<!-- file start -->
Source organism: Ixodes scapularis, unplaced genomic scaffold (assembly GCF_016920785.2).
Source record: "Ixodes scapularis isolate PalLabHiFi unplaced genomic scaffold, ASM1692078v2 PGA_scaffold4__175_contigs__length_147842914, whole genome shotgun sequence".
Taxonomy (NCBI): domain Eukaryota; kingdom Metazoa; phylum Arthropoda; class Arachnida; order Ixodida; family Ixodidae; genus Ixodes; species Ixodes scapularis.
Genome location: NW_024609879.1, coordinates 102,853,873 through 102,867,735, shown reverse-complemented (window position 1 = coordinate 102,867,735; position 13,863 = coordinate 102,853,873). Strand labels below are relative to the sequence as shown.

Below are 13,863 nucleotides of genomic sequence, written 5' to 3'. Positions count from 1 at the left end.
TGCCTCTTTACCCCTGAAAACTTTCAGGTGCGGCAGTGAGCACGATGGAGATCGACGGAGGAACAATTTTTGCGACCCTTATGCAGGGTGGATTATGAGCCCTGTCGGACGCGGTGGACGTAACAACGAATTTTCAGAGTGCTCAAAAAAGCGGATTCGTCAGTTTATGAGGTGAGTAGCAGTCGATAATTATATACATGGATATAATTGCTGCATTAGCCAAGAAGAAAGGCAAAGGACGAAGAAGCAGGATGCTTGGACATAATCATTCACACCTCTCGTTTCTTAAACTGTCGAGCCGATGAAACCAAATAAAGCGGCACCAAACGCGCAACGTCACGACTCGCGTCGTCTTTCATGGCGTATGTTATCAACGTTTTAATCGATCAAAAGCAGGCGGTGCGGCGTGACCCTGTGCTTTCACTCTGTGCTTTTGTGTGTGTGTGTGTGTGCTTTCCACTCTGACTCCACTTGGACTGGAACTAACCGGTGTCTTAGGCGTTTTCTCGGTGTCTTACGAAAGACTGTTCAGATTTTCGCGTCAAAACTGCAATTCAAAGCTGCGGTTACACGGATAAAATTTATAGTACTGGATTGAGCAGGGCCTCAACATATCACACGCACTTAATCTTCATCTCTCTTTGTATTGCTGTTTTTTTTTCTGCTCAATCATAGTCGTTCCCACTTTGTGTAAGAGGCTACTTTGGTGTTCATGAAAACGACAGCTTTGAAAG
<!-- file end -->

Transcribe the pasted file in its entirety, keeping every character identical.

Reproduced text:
Source organism: Ixodes scapularis, unplaced genomic scaffold (assembly GCF_016920785.2).
Source record: "Ixodes scapularis isolate PalLabHiFi unplaced genomic scaffold, ASM1692078v2 PGA_scaffold4__175_contigs__length_147842914, whole genome shotgun sequence".
Taxonomy (NCBI): domain Eukaryota; kingdom Metazoa; phylum Arthropoda; class Arachnida; order Ixodida; family Ixodidae; genus Ixodes; species Ixodes scapularis.
Genome location: NW_024609879.1, coordinates 102,853,873 through 102,867,735, shown reverse-complemented (window position 1 = coordinate 102,867,735; position 13,863 = coordinate 102,853,873). Strand labels below are relative to the sequence as shown.

Below are 13,863 nucleotides of genomic sequence, written 5' to 3'. Positions count from 1 at the left end.
TGCCTCTTTACCCCTGAAAACTTTCAGGTGCGGCAGTGAGCACGATGGAGATCGACGGAGGAACAATTTTTGCGACCCTTATGCAGGGTGGATTATGAGCCCTGTCGGACGCGGTGGACGTAACAACGAATTTTCAGAGTGCTCAAAAAAGCGGATTCGTCAGTTTATGAGGTGAGTAGCAGTCGATAATTATATACATGGATATAATTGCTGCATTAGCCAAGAAGAAAGGCAAAGGACGAAGAAGCAGGATGCTTGGACATAATCATTCACACCTCTCGTTTCTTAAACTGTCGAGCCGATGAAACCAAATAAAGCGGCACCAAACGCGCAACGTCACGACTCGCGTCGTCTTTCATGGCGTATGTTATCAACGTTTTAATCGATCAAAAGCAGGCGGTGCGGCGTGACCCTGTGCTTTCACTCTGTGCTTTTGTGTGTGTGTGTGTGTGCTTTCCACTCTGACTCCACTTGGACTGGAACTAACCGGTGTCTTAGGCGTTTTCTCGGTGTCTTACGAAAGACTGTTCAGATTTTCGCGTCAAAACTGCAATTCAAAGCTGCGGTTACACGGATAAAATTTATAGTACTGGATTGAGCAGGGCCTCAACATATCACACGCACTTAATCTTCATCTCTCTTTGTATTGCTGTTTTTTTTTCTGCTCAATCATAGTCGTTCCCACTTTGTGTAAGAGGCTACTTTGGTGTTCATGAAAACGACAGCTTTGAAAG